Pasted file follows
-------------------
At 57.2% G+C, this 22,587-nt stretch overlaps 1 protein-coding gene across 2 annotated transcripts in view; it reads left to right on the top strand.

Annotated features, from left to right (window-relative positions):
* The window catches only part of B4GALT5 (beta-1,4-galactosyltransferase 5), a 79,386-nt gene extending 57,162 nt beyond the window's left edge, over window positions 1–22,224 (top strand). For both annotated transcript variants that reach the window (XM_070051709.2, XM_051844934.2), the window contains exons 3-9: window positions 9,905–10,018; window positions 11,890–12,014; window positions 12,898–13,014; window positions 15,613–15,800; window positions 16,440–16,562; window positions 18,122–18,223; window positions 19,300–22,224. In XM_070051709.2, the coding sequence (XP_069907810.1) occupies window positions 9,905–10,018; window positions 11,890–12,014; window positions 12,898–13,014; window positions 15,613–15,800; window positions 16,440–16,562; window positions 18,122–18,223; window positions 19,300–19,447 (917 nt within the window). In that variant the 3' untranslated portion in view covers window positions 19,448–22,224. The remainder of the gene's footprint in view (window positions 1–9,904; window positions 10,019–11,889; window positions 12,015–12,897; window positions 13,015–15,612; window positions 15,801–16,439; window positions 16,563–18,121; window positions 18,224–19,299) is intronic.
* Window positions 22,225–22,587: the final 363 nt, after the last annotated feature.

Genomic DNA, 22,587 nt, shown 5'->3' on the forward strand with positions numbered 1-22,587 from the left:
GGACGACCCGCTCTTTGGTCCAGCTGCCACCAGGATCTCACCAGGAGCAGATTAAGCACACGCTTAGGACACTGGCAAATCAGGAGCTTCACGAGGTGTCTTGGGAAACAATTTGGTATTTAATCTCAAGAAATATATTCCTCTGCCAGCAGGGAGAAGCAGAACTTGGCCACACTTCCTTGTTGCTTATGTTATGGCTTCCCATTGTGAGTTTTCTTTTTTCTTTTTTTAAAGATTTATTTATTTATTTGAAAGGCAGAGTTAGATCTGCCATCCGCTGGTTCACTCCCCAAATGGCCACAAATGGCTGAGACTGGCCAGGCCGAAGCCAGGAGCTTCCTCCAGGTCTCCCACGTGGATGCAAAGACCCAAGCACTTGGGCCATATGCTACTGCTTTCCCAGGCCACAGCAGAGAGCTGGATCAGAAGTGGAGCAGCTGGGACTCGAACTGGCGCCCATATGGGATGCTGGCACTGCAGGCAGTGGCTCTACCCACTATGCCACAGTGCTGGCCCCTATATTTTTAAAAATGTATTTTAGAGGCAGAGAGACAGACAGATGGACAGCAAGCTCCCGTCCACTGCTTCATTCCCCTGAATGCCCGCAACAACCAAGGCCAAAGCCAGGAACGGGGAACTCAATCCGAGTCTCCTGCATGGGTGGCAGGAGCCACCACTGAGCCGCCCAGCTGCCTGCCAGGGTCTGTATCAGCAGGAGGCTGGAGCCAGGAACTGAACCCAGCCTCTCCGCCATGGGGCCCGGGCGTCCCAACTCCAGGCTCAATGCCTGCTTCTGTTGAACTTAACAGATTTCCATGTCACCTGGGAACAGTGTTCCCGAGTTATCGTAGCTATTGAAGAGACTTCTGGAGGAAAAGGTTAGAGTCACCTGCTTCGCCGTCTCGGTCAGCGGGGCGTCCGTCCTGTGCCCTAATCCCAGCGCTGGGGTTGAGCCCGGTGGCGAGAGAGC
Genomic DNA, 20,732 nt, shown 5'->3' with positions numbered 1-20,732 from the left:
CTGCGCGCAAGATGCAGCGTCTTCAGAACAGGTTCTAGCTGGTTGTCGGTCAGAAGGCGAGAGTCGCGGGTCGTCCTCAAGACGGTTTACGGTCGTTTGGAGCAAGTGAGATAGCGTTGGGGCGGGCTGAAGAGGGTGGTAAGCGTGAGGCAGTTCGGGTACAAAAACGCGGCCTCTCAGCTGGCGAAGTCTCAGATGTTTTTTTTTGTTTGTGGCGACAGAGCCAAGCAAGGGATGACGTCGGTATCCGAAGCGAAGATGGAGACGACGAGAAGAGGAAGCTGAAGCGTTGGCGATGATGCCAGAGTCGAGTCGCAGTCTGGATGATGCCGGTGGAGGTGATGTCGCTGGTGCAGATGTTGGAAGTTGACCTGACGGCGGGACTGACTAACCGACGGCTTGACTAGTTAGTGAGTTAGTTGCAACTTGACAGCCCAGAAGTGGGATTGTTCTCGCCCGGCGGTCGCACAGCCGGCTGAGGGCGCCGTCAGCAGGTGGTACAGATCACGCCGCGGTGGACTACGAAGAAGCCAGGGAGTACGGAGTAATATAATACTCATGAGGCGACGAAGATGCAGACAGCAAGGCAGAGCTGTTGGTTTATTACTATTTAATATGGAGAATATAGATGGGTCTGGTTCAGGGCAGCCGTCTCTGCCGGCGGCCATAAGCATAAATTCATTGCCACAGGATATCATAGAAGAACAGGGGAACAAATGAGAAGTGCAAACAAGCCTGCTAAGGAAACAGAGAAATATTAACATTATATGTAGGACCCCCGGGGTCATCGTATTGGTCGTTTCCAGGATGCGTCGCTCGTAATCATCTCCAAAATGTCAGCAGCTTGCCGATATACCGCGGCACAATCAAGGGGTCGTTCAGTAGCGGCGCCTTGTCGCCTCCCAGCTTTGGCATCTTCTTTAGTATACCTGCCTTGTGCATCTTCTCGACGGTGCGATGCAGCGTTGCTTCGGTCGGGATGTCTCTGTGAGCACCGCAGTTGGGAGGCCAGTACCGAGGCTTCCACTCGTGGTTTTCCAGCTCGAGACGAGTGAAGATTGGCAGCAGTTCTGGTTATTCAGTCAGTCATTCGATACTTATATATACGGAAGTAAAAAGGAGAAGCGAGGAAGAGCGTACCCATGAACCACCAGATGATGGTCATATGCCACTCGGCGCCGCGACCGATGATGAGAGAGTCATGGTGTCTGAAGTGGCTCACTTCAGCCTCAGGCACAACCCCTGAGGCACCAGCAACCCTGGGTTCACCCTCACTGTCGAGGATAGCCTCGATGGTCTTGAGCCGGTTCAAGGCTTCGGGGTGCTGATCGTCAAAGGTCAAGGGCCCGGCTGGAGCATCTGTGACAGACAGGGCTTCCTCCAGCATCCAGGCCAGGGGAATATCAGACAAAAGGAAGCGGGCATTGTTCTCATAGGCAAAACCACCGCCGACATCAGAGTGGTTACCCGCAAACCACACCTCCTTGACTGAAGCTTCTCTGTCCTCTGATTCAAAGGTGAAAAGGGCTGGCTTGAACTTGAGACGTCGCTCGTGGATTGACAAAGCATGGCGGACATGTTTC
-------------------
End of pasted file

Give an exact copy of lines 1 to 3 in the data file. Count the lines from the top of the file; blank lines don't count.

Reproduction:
At 57.2% G+C, this 22,587-nt stretch overlaps 1 protein-coding gene across 2 annotated transcripts in view; it reads left to right on the top strand.

Annotated features, from left to right (window-relative positions):
* The window catches only part of B4GALT5 (beta-1,4-galactosyltransferase 5), a 79,386-nt gene extending 57,162 nt beyond the window's left edge, over window positions 1–22,224 (top strand). For both annotated transcript variants that reach the window (XM_070051709.2, XM_051844934.2), the window contains exons 3-9: window positions 9,905–10,018; window positions 11,890–12,014; window positions 12,898–13,014; window positions 15,613–15,800; window positions 16,440–16,562; window positions 18,122–18,223; window positions 19,300–22,224. In XM_070051709.2, the coding sequence (XP_069907810.1) occupies window positions 9,905–10,018; window positions 11,890–12,014; window positions 12,898–13,014; window positions 15,613–15,800; window positions 16,440–16,562; window positions 18,122–18,223; window positions 19,300–19,447 (917 nt within the window). In that variant the 3' untranslated portion in view covers window positions 19,448–22,224. The remainder of the gene's footprint in view (window positions 1–9,904; window positions 10,019–11,889; window positions 12,015–12,897; window positions 13,015–15,612; window positions 15,801–16,439; window positions 16,563–18,121; window positions 18,224–19,299) is intronic.